India’s Election Commission fixes privacy flaws that exposed citizens’ information-seeking data

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India’s federal election commission has fixed flaws on its website that exposed data related to citizens’ requests for information related to their voting eligibility status, local political candidates and parties, and technical details about electronic voting machines. India is heading for its next general elections, expected between April and May, to elect the members of its parliament’s lower house who will form the new government.

The Election Commission of India fixed the bugs in its Right to Information (RTI) portal, which allows citizens to request access to records of constitutional authorities, as well as state and central government institutions and private organizations receiving substantial funds from the Indian government.

The bugs allowed access to the RTI requests, download transaction receipts and responses shared by the officials without properly authenticating user logins.

Some of the exposed data included the RTI filing date, the questions asked, the applicant’s name and mailing address, the applicant’s poverty line status and RTI responses.

Security researcher Karan Saini found the bugs in February and asked TechCrunch to help disclose them to the authorities after the Election Commission, the Indian Computer Emergency Response Team (CERT-In) and the National Critical Information Infrastructure Protection Center did not initially respond to his requests to fix them. The bugs were fixed earlier this week following CERT-In’s intervention.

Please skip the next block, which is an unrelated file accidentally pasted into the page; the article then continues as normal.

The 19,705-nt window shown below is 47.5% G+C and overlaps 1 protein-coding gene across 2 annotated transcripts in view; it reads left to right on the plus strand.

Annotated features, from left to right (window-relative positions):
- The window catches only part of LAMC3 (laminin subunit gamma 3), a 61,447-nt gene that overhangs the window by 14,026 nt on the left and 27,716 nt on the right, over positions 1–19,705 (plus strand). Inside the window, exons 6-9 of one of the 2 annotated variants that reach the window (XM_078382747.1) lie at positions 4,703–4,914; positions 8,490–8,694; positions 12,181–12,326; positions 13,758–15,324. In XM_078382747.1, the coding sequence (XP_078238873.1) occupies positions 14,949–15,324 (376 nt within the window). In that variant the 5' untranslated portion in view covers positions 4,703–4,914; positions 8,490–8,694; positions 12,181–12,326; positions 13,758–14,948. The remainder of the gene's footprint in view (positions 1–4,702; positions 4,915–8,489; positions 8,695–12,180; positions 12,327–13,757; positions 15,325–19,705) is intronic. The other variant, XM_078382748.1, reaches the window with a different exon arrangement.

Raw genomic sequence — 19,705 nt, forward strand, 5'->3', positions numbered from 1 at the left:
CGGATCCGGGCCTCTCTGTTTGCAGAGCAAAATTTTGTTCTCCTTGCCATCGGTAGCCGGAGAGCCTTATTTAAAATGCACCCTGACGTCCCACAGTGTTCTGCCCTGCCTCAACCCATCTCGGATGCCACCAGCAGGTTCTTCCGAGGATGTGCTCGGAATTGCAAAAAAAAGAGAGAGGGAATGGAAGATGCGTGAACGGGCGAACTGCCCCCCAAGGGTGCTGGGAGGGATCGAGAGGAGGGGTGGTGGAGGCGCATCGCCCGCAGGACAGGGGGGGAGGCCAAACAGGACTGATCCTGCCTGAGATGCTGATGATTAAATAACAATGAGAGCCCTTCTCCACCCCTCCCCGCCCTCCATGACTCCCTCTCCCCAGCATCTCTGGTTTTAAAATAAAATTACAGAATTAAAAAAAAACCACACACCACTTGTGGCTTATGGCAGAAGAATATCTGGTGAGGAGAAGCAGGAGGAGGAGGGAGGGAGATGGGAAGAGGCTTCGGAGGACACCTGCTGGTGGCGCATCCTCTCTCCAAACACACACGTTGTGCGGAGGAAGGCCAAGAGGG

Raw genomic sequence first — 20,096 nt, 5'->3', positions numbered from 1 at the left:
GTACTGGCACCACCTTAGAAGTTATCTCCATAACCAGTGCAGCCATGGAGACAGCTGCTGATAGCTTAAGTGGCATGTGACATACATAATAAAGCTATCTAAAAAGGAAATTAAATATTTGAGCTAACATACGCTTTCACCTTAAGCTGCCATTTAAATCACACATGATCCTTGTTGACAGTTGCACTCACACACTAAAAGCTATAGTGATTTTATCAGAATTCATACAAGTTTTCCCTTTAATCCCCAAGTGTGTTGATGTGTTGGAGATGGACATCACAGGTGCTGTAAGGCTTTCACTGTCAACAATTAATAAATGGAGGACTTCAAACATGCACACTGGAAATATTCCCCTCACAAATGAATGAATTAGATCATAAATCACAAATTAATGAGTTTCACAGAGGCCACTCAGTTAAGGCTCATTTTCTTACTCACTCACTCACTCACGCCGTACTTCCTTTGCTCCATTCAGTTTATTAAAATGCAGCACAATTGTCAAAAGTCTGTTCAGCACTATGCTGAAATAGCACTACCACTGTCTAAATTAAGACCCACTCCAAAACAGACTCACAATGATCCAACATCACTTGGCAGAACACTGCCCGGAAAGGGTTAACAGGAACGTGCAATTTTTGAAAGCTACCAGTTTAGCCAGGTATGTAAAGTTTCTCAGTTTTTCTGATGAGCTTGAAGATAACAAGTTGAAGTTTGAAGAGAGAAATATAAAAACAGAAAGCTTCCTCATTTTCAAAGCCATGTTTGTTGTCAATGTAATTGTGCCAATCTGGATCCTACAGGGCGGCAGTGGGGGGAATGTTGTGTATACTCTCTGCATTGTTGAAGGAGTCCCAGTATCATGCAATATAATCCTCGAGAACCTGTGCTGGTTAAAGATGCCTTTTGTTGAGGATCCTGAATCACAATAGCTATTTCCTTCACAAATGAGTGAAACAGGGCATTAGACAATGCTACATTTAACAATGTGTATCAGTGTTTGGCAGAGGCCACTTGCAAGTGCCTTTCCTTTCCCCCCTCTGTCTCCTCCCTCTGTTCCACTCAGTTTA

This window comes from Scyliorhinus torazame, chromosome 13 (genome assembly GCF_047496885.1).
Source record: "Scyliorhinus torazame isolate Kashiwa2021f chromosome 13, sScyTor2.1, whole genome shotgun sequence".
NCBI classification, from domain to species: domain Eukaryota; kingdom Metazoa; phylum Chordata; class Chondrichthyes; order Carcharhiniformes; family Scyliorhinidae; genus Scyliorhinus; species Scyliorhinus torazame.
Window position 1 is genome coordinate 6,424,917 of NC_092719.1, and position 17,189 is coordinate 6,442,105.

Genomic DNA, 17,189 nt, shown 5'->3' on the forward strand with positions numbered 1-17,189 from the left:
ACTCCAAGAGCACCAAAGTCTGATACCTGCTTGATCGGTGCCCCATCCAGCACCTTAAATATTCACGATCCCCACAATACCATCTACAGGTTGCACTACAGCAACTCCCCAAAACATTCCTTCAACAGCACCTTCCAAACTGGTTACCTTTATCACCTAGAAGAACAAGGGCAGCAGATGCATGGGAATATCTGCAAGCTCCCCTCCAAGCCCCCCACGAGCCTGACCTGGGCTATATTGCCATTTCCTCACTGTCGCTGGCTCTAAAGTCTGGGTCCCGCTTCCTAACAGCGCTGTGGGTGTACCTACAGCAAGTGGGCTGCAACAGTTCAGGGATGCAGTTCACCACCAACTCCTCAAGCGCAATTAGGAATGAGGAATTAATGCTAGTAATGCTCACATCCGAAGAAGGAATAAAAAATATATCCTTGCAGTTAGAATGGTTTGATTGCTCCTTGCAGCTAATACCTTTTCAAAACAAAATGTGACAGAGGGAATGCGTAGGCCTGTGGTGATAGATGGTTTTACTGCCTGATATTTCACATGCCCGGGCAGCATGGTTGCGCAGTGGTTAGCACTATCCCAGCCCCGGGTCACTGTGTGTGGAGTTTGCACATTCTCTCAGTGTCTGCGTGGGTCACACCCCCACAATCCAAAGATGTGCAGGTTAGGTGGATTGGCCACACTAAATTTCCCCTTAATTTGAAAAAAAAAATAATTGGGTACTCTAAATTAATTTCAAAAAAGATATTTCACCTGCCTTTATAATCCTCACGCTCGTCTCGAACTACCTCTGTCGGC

“CERT-In has been coordinating the issue with the concerned authority. Recently, CERT-In has been informed by the concerned authority that the reported vulnerability has been fixed,” the Indian cybersecurity agency said in an email to TechCrunch on Tuesday.

The agency also confirmed the fix to the researcher.

Even though the RTI applications and responses are not confidential by Indian law, a judgment (PDF) by the Kolkata High Court in 2014 ordered authorities taking RTI applicants’ personal data “to hide such information and particularly from their website so that people at large would not know of the details.”

By default, the Election Commission’s RTI portal does not provide access to individual RTI applications and responses without logging in, which means external access to the data and its ability to be scraped — because it is accessible without a login — made the flaws a privacy issue.

Mar 08,2024

Source: Techcrunch

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